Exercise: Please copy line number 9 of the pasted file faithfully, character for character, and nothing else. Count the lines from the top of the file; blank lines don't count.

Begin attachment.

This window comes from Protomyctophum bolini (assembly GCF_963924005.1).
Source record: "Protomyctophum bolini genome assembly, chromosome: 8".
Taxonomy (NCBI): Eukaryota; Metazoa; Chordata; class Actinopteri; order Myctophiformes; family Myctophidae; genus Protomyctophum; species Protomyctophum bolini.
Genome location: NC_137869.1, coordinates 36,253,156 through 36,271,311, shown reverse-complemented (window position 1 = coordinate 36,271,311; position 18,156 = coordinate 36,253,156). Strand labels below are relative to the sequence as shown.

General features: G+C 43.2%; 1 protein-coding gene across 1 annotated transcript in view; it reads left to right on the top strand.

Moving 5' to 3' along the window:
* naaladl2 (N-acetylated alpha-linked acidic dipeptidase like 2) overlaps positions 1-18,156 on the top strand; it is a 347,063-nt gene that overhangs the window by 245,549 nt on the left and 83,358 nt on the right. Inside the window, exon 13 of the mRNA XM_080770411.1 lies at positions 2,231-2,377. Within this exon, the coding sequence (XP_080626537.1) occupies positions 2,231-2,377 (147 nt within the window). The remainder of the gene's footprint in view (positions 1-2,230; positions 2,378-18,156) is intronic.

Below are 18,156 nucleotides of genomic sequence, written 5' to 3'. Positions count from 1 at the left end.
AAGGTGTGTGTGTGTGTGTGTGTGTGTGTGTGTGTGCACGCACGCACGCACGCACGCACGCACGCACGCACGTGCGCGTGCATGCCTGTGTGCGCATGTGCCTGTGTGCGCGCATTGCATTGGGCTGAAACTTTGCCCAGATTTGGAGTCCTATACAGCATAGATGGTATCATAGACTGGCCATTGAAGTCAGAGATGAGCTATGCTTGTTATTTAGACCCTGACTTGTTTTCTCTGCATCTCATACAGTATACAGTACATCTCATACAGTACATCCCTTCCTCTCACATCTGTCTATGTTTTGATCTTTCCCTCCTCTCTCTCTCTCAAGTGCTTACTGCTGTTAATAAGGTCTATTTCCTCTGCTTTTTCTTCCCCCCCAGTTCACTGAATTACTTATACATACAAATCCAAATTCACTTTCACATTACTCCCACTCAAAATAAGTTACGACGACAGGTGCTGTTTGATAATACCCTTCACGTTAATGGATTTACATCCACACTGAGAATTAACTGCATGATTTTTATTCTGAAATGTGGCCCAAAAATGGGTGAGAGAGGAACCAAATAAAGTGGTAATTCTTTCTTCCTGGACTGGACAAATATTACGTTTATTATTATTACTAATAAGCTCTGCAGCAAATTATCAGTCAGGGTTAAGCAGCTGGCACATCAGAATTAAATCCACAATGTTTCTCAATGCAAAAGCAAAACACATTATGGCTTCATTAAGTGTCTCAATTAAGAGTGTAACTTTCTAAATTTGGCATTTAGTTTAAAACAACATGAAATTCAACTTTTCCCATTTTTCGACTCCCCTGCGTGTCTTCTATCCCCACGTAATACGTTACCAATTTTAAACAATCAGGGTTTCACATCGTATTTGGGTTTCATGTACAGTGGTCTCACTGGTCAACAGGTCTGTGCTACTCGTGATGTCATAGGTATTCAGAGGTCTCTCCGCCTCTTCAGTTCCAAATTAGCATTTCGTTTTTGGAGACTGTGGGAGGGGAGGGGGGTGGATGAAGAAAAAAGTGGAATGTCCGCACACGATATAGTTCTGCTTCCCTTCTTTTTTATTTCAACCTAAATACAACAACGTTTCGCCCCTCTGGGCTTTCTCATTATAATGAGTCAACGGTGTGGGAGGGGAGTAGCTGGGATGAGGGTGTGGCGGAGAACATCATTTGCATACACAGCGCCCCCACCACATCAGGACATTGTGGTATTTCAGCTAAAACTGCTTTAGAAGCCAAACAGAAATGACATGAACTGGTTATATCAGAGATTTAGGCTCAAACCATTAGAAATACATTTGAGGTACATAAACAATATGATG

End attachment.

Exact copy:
AAGGTGTGTGTGTGTGTGTGTGTGTGTGTGTGTGTGCACGCACGCACGCACGCACGCACGCACGCACGCACGTGCGCGTGCATGCCTGTGTGCGCATGTGCCTGTGTGCGCGCATTGCATTGGGCTGAAACTTTGCCCAGATTTGGAGTCCTATACAGCATAGATGGTATCATAGACTGGCCATTGAAGTCAGAGATGAGCTATGCTTGTTATTTAGACCCTGACTTGTTTTCTCTGCATCTCATACAGTATACAGTACATCTCATACAGTACATCCCTTCCTCTCACATCTGTCTATGTTTTGATCTTTCCCTCCTCTCTCTCTCTCAAGTGCTTACTGCTGTTAATAAGGTCTATTTCCTCTGCTTTTTCTTCCCCCCCAGTTCACTGAATTACTTATACATACAAATCCAAATTCACTTTCACATTACTCCCACTCAAAATAAGTTACGACGACAGGTGCTGTTTGATAATACCCTTCACGTTAATGGATTTACATCCACACTGAGAATTAACTGCATGATTTTTATTCTGAAATGTGGCCCAAAAATGGGTGAGAGAGGAACCAAATAAAGTGGTAATTCTTTCTTCCTGGACTGGACAAATATTACGTTTATTATTATTACTAATAAGCTCTGCAGCAAATTATCAGTCAGGGTTAAGCAGCTGGCACATCAGAATTAAATCCACAATGTTTCTCAATGCAAAAGCAAAACACATTATGGCTTCATTAAGTGTCTCAATTAAGAGTGTAACTTTCTAAATTTGGCATTTAGTTTAAAACAACATGAAATTCAACTTTTCCCATTTTTCGACTCCCCTGCGTGTCTTCTATCCCCACGTAATACGTTACCAATTTTAAACAATCAGGGTTTCACATCGTATTTGGGTTTCATGTACAGTGGTCTCACTGGTCAACAGGTCTGTGCTACTCGTGATGTCATAGGTATTCAGAGGTCTCTCCGCCTCTTCAGTTCCAAATTAGCATTTCGTTTTTGGAGACTGTGGGAGGGGAGGGGGGTGGATGAAGAAAAAAGTGGAATGTCCGCACACGATATAGTTCTGCTTCCCTTCTTTTTTATTTCAACCTAAATACAACAACGTTTCGCCCCTCTGGGCTTTCTCATTATAATGAGTCAACGGTGTGGGAGGGGAGTAGCTGGGATGAGGGTGTGGCGGAGAACATCATTTGCATACACAGCGCCCCCACCACATCAGGACATTGTGGTATTTCAGCTAAAACTGCTTTAGAAGCCAAACAGAAATGACATGAACTGGTTATATCAGAGATTTAGGCTCAAACCATTAGAAATACATTTGAGGTACATAAACAATATGATG